You Are That (.org)
The resurrection of my late lamented website (mostly) on spiritual matters.

The God Behind the Gods We See

God Without Form As Portrayed in Stained Glass at
The Episcopal Church of the Ascension, Sierra Madre, CA

[This essay was originally posted to]

On June 21, 2006, I mentioned the Church of the Ascension in Sierra Madre, California, where I worked back in the late '70s. In those days I considered myself an Evangelical Christian and a Western Man, with a worldview shaped by Plato, Jesus, Leonardo, and so on.

But even then, I had inklings of something more waiting for me out there.

In the 80s, I read a book called The Mists of Avalon (Amazon). It's a retelling of the story of King Arthur, from the point of view of the women, and mainly of Morgaine (Morgan le Fey), who in Bradley's book is a priestess of the pre-Christian religion in England (read "paganism"). Rather than insisting on the "reality" of the pagan gods, however, Bradley repeatedly uses the phrase "the gods behind the gods we see."

Years later, I have arrived at exactly that belief: that our words about "God" are metaphorical, and that the Reality behind those words is what's important. (Read my Foundations essay "A View of God" for more on this idea.)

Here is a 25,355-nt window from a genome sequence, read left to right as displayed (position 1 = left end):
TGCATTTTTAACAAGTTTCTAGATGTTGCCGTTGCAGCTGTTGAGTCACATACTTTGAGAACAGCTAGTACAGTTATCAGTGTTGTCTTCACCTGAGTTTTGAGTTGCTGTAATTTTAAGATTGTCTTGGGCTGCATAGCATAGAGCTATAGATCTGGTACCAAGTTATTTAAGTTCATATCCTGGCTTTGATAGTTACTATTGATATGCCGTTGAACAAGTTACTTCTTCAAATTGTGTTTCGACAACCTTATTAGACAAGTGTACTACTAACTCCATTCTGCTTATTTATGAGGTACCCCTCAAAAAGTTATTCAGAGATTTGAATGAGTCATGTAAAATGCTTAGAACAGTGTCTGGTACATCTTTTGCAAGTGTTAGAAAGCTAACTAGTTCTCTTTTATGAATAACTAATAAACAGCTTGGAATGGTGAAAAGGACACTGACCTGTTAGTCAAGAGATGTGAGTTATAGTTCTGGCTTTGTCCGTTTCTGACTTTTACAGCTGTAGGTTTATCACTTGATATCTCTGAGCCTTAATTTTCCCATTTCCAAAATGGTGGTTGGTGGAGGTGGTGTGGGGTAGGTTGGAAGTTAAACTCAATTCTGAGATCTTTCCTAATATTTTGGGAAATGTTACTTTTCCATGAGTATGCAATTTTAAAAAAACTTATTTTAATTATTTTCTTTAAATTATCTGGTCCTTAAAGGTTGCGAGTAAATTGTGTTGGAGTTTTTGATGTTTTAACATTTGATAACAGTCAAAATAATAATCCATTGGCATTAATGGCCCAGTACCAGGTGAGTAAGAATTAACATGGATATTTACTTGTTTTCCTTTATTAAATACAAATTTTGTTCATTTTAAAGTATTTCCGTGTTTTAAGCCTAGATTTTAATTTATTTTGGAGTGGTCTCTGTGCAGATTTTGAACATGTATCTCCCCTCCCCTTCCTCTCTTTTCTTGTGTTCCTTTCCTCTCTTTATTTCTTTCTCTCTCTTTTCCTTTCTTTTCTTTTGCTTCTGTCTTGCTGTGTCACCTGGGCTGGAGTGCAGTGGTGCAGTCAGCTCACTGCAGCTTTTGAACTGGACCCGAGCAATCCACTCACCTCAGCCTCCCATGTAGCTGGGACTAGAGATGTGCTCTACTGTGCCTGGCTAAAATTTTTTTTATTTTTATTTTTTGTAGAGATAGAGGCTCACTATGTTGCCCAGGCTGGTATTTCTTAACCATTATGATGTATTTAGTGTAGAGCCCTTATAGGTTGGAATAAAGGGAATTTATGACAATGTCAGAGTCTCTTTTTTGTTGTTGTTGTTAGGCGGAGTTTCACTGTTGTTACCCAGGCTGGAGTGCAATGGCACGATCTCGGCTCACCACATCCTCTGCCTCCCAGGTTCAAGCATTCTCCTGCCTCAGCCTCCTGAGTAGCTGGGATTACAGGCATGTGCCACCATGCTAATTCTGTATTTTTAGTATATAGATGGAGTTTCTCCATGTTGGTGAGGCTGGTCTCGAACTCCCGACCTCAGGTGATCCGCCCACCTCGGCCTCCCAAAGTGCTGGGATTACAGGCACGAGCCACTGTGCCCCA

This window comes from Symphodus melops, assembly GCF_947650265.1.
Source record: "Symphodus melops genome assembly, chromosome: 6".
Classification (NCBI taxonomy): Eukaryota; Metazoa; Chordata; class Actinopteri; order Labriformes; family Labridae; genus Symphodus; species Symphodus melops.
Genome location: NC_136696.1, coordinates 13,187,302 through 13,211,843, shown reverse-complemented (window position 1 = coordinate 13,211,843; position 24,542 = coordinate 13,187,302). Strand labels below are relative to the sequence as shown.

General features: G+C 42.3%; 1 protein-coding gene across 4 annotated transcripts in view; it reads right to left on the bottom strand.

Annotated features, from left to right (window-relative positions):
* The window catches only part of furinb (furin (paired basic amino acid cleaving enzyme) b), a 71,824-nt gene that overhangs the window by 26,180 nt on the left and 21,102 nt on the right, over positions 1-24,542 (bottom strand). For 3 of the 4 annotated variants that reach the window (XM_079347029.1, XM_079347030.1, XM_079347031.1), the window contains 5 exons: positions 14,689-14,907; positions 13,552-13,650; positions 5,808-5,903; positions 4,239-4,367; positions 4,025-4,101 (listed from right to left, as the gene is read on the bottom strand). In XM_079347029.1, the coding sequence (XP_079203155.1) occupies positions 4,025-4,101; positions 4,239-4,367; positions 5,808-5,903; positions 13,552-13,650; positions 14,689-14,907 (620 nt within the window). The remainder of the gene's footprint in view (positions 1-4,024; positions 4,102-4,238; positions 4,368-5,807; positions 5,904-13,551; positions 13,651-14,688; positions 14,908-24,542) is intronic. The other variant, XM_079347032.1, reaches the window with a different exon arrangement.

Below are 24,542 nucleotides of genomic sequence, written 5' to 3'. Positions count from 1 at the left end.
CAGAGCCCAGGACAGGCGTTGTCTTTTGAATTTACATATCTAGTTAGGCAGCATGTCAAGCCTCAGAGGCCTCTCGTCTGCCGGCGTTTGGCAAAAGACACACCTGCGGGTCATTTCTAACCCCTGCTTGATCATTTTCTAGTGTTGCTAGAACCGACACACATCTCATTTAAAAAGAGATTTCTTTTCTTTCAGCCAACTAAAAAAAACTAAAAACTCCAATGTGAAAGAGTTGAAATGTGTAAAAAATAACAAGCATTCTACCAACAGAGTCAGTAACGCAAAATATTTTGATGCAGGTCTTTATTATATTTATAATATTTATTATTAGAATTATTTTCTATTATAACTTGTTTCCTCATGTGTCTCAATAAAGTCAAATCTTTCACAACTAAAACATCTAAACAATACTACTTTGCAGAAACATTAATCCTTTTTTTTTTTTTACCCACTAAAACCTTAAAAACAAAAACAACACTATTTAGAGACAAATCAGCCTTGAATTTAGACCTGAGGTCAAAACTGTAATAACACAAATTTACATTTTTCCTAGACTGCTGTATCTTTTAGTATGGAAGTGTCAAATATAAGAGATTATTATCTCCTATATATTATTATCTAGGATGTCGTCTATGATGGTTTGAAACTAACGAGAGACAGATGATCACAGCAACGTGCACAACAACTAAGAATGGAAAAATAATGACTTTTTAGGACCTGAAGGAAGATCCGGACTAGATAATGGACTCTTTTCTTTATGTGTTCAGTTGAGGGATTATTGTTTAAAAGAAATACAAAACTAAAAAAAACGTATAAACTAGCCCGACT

But even back in my Bible-thumpin' days, I must have been thinking about this nameless, formless God, and I have incontrovertible photographic proof of that predilection.

Ascension Church is a small, magnificent jewel of architecture. It was built in 1889, and while I was working there, in 1977, it was placed on the National Register of Historic Places. (I hung the plaque near the front door that says so.) One of the building's nicest features is the little bell tower.

Another of Ascension's attractions is its fine collection of stained-glass windows. A little-seen feature of the tower is four small windows (one is visible here, just to the right of the porch, and another can barely be made out around the corner to the right). You can see three of the windows from the base of the stairs as you look up the staircase that leads to the belfry; you can only see the fourth if you climb the stairs.

Now, as you look at the first three here, you can see that they represent:

  • the Father (a hand reaching down);
  • the Son (the Chi Rho [looks like X P] standing for Christ); and
  • the Holy Spirit (the well-known symbol of the dove).

But what about the fourth window? It's blank!

There's a perfectly reasonable explanation. As mentioned above, without climbing up the stairs, visitors can only see the first three. Why spend money on a window that only the acolytes or other bell-ringers will see?

And yet, if this were the only answer, I don't think I would have taken that photo so many years ago. No, even then, I felt that this window was significant.

And now that I've "gone East," I think I know why: It represents nirguna Brahman, the "God Behind the Gods We See," the unknowable Ground of Being. In Buddhist terms, it's sunya (emptiness).

Or maybe it's just a plain, undecorated window.

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